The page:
26 terms

Symbiosis Practice

STUDY
PLAY

Terms in this set (...)

commensalism
Barnacle/Whale: Barnacles create home sites by attaching themselves to whales. As the barnacle is a filter
feeder, it also gets access to more water (and more food) due to the relationship. Whale
is unaffected.
parasitism
Cuckoo/Warbler: A cuckoo lays its eggs in the nest of the warbler. The cuckoo's eggs hatch first and the
young kick the warbler eggs out of the nest. The warbler raises the cuckoo babies and
the warbler babies aren't hatched.
commensalism
Remora/Shark: Remoras attach themselves to a shark's body. They travel with the shark and feed on the
leftover food scraps after the shark has finished its meal. The shark is unaffected as it's
done eating anyway
mutualism
Ostrich/Gazelle: Ostriches and gazelles feed next to each other. They both watch for predators. Because
the visual abilities of the two species are different, they can each identify threats that the
other animal may not see as readily. Both species benefit.
parasitism
Mistletoe/Spruce: Mistletoe extracts water and nutrients from the spruce tree to the detriment (ill effect) to
the spruce.
commensalism
Silverfish/Army Ant: Silverfish live and hunt with army ants and share the prey. They neither help nor harm
the ants
mutualism
Oxpecker/Rhinoceros: Oxpeckers (bird) feed on the ticks found on a rhinoceros. Both species benefit...the
oxpecker gets food and the rhino gets rid of a parasite.
parasitism
Mouse/Flea: A flea feeds on a mouse's blood to the mouse's detriment
mutualism
Honey Guide
Bird/Badger: Honey guide birds alert and direct badgers to bee hives. The badgers then expose the
hives and feed on the honey first. Next the honey guide birds eat. Both benefit
commensalism
Cowbird/Bison: As bison walk through grass, insects become active and are seen and eaten by cowbirds.
This relationship neither harms nor benefits the bison.
parasitism
Human/Tapeworm: Tapeworms reside in human intestine and take nutrients from the human.
mutualism
Yucca Plant/Yucca
Moth: Yucca flowers are pollinated by yucca moths. The moths lay their eggs in the flowers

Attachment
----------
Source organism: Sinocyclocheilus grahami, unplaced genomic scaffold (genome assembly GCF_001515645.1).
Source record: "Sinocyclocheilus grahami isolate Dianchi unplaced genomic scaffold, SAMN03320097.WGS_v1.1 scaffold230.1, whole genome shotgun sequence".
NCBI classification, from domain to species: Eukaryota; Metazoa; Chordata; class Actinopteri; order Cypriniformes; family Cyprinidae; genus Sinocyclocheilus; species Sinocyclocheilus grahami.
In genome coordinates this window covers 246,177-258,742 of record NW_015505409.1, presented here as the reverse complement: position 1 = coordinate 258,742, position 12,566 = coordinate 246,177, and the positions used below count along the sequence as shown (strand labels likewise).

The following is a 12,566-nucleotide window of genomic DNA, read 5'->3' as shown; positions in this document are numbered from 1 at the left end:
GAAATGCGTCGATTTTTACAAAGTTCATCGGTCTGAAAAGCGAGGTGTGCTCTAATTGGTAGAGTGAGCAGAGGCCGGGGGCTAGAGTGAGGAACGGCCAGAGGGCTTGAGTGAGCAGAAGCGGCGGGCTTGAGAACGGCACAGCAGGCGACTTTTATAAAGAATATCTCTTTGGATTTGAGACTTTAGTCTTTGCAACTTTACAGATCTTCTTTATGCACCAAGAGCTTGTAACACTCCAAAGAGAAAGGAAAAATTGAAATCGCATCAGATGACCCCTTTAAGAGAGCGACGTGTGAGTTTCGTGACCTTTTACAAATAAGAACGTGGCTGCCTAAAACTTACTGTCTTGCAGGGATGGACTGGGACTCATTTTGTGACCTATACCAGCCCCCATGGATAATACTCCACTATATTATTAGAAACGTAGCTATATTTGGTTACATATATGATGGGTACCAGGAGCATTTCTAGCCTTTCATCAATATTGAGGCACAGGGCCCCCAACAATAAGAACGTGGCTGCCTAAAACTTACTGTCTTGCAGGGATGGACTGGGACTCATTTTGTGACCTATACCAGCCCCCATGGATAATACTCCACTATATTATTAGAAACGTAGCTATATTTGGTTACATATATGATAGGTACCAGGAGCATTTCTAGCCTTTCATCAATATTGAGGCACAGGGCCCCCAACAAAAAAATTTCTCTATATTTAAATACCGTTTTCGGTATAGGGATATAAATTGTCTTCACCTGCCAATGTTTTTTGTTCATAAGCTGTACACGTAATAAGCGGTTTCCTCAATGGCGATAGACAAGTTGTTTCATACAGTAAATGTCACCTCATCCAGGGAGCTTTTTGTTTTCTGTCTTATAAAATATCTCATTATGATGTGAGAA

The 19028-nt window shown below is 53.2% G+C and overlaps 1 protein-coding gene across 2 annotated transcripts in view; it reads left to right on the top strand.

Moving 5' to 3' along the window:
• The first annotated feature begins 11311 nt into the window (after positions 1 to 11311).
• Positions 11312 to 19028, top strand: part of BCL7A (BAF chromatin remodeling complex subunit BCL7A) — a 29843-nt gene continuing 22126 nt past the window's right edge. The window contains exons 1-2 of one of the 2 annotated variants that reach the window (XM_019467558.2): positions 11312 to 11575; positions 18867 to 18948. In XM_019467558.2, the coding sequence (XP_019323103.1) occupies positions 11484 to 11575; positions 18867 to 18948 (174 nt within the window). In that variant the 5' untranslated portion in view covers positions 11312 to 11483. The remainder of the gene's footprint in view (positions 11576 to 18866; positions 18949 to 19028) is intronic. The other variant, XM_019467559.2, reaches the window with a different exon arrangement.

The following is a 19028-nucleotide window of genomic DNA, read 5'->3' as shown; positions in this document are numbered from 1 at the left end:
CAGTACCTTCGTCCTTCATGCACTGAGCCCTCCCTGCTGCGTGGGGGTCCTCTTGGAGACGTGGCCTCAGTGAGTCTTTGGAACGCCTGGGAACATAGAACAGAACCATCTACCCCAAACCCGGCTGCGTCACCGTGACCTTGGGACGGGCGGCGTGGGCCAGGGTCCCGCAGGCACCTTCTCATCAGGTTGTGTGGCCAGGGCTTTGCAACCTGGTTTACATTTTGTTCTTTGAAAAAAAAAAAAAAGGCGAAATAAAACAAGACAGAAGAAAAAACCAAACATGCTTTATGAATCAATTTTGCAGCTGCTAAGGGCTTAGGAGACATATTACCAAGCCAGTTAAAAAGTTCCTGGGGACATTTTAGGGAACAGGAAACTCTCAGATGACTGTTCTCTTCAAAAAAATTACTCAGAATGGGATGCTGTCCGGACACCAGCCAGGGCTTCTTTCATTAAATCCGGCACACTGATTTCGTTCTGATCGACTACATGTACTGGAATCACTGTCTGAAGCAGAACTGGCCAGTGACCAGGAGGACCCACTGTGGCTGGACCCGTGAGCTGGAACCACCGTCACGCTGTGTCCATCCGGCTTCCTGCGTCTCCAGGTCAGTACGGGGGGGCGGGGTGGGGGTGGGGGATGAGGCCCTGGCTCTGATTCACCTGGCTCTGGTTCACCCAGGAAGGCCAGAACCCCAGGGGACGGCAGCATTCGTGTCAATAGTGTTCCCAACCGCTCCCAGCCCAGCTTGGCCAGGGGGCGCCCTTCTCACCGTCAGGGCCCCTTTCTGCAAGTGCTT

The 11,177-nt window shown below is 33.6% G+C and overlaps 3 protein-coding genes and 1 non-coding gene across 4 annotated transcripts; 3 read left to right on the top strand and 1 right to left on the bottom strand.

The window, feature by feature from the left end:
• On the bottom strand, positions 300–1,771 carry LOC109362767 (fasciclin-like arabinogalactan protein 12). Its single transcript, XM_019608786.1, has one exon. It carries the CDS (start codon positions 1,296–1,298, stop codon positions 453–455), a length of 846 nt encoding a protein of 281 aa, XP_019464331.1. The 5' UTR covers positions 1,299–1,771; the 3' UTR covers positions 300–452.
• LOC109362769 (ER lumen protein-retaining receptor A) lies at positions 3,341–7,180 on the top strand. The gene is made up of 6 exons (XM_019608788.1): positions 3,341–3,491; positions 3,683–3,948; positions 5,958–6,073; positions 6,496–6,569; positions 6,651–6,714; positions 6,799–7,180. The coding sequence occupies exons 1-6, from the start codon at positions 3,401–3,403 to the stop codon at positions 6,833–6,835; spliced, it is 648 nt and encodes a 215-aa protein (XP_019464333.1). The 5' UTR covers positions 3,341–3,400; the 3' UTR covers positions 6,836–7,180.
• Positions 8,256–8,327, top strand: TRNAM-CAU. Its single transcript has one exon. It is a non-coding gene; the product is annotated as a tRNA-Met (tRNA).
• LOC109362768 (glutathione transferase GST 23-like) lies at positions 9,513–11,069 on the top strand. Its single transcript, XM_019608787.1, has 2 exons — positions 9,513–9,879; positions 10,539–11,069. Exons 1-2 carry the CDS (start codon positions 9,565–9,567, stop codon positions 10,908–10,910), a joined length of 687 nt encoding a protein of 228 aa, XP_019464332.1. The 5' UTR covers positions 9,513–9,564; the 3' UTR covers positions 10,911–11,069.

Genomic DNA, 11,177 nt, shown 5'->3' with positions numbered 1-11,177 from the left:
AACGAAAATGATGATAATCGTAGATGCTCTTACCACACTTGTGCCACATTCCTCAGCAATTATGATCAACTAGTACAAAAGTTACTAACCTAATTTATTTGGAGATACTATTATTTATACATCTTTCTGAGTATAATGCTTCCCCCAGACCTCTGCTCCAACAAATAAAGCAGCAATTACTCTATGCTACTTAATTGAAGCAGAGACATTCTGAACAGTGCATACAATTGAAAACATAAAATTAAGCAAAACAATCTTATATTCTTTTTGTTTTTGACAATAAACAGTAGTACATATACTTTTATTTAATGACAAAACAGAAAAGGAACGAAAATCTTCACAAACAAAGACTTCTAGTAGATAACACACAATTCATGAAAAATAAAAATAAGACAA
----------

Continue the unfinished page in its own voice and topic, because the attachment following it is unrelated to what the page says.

where the larvae hatch and eat some of the developing seeds. Both benefit.
mutualism
Wrasse Fish/Black Sea
Bass: Wrasse fish feed on the parasites found on the black sea bass's body (usually in the
mouth). Dental floss for fish—both species benefit
mutualism
Clown Fish/Sea
Anemone: Clown fish live among anemones acting as a lure for the sea anemone's prey. The clown
fish gets protection and shelter from the anemone.
mutualism
Human/E. coli: E. Coli is a bacteria that lives in the gut of humans. The human provides the ideal
habitat for e coli reproduction and the e coli provides the extra vitamin K that we use.
mutualism
Ant/Aphid: Ants offer protection for the aphids who (have no protective features of their own) would
otherwise would be food for all sorts of organisms. The aphids "repay" the ants by
providing honeydew (a liquid they secrete) for the ants to use as food.
commensalism
Trees/Epiphytes: Epiphytes are a class of plants that grow in the crooks of tree branches. They simply use
the tree branches as a way to be higher—closer to the sunlight needed for
photosynthesis. The trees aren't affected by this relationship.
parasitism
Deer/Tick: The tick feeds off the blood of the deer. The deer is negatively affected.
commensalism
Maribou Stork/Bee: The stork uses its saw-like bill to cut up the dead animals it eats. As a result, the dead
animal carcass is accessible to some bees for food and egg layers. The stork is neither
harmed nor helped by this relationship.
commensalism
Hermit Crab/Shell: Hermit crabs will move into an old abandoned shell when their shell is no longer big
enough to contain them. As the shell is inanimate (not living) it is not affected by this
relationship.
symbiosis
relationship in which two species live close together and interact
parasitism
A relationship in which one organism lives on or in a host and harms it.
commensalism
one member of the association benefits and the other is neither helped nor harmed
mutualism
A relationship between two species in which both species benefit
predation
An interaction in which one organism captures and feeds on another organism
competition
Ecological relationship in which two organisms attempt to obtain the same resource

Flickr Creative Commons Images

Some images used in this set are licensed under the Creative Commons through Flickr.com.
Click to see the original works with their full license.